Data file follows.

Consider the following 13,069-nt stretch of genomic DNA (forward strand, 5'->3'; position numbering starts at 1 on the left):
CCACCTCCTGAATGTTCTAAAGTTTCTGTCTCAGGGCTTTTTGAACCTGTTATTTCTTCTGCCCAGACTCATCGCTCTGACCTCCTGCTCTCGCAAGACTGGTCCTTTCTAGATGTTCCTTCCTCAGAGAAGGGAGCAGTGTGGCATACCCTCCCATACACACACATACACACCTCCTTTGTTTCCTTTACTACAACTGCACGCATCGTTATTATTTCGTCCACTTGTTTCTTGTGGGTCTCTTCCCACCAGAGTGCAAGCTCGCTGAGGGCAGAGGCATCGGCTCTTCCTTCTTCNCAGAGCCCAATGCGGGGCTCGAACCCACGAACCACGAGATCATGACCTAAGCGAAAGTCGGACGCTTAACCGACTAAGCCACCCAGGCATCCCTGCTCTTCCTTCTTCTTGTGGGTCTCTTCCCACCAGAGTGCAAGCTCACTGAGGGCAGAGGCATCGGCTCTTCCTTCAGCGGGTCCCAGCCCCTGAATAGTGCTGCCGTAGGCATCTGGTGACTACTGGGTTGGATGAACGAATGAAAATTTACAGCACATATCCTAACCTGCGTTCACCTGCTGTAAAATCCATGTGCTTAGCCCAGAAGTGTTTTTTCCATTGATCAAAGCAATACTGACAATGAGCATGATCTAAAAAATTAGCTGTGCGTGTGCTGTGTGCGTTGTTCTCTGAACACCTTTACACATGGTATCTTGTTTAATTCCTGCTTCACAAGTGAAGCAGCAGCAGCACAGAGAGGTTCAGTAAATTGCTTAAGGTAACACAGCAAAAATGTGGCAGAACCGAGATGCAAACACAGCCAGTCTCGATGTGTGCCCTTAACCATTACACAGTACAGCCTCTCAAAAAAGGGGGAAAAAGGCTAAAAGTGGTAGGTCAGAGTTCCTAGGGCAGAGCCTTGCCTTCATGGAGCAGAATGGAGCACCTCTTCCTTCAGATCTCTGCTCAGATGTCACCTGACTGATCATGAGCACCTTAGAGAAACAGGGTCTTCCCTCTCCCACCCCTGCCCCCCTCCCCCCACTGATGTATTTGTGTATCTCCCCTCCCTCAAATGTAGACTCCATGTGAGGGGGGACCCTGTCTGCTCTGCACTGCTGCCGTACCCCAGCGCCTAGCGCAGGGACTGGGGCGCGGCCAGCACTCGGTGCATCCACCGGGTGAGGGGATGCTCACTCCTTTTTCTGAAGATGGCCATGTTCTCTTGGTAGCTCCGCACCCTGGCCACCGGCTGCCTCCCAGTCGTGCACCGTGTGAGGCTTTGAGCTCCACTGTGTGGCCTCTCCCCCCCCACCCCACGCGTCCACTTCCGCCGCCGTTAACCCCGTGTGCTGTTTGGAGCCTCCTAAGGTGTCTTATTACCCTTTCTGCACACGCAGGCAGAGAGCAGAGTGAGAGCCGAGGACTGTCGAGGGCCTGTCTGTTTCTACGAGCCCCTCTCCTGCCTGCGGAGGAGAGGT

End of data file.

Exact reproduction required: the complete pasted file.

Consider the following 13,069-nt stretch of genomic DNA (forward strand, 5'->3'; position numbering starts at 1 on the left):
CCACCTCCTGAATGTTCTAAAGTTTCTGTCTCAGGGCTTTTTGAACCTGTTATTTCTTCTGCCCAGACTCATCGCTCTGACCTCCTGCTCTCGCAAGACTGGTCCTTTCTAGATGTTCCTTCCTCAGAGAAGGGAGCAGTGTGGCATACCCTCCCATACACACACATACACACCTCCTTTGTTTCCTTTACTACAACTGCACGCATCGTTATTATTTCGTCCACTTGTTTCTTGTGGGTCTCTTCCCACCAGAGTGCAAGCTCGCTGAGGGCAGAGGCATCGGCTCTTCCTTCTTCNCAGAGCCCAATGCGGGGCTCGAACCCACGAACCACGAGATCATGACCTAAGCGAAAGTCGGACGCTTAACCGACTAAGCCACCCAGGCATCCCTGCTCTTCCTTCTTCTTGTGGGTCTCTTCCCACCAGAGTGCAAGCTCACTGAGGGCAGAGGCATCGGCTCTTCCTTCAGCGGGTCCCAGCCCCTGAATAGTGCTGCCGTAGGCATCTGGTGACTACTGGGTTGGATGAACGAATGAAAATTTACAGCACATATCCTAACCTGCGTTCACCTGCTGTAAAATCCATGTGCTTAGCCCAGAAGTGTTTTTTCCATTGATCAAAGCAATACTGACAATGAGCATGATCTAAAAAATTAGCTGTGCGTGTGCTGTGTGCGTTGTTCTCTGAACACCTTTACACATGGTATCTTGTTTAATTCCTGCTTCACAAGTGAAGCAGCAGCAGCACAGAGAGGTTCAGTAAATTGCTTAAGGTAACACAGCAAAAATGTGGCAGAACCGAGATGCAAACACAGCCAGTCTCGATGTGTGCCCTTAACCATTACACAGTACAGCCTCTCAAAAAAGGGGGAAAAAGGCTAAAAGTGGTAGGTCAGAGTTCCTAGGGCAGAGCCTTGCCTTCATGGAGCAGAATGGAGCACCTCTTCCTTCAGATCTCTGCTCAGATGTCACCTGACTGATCATGAGCACCTTAGAGAAACAGGGTCTTCCCTCTCCCACCCCTGCCCCCCTCCCCCCACTGATGTATTTGTGTATCTCCCCTCCCTCAAATGTAGACTCCATGTGAGGGGGGACCCTGTCTGCTCTGCACTGCTGCCGTACCCCAGCGCCTAGCGCAGGGACTGGGGCGCGGCCAGCACTCGGTGCATCCACCGGGTGAGGGGATGCTCACTCCTTTTTCTGAAGATGGCCATGTTCTCTTGGTAGCTCCGCACCCTGGCCACCGGCTGCCTCCCAGTCGTGCACCGTGTGAGGCTTTGAGCTCCACTGTGTGGCCTCTCCCCCCCCACCCCACGCGTCCACTTCCGCCGCCGTTAACCCCGTGTGCTGTTTGGAGCCTCCTAAGGTGTCTTATTACCCTTTCTGCACACGCAGGCAGAGAGCAGAGTGAGAGCCGAGGACTGTCGAGGGCCTGTCTGTTTCTACGAGCCCCTCTCCTGCCTGCGGAGGAGAGGT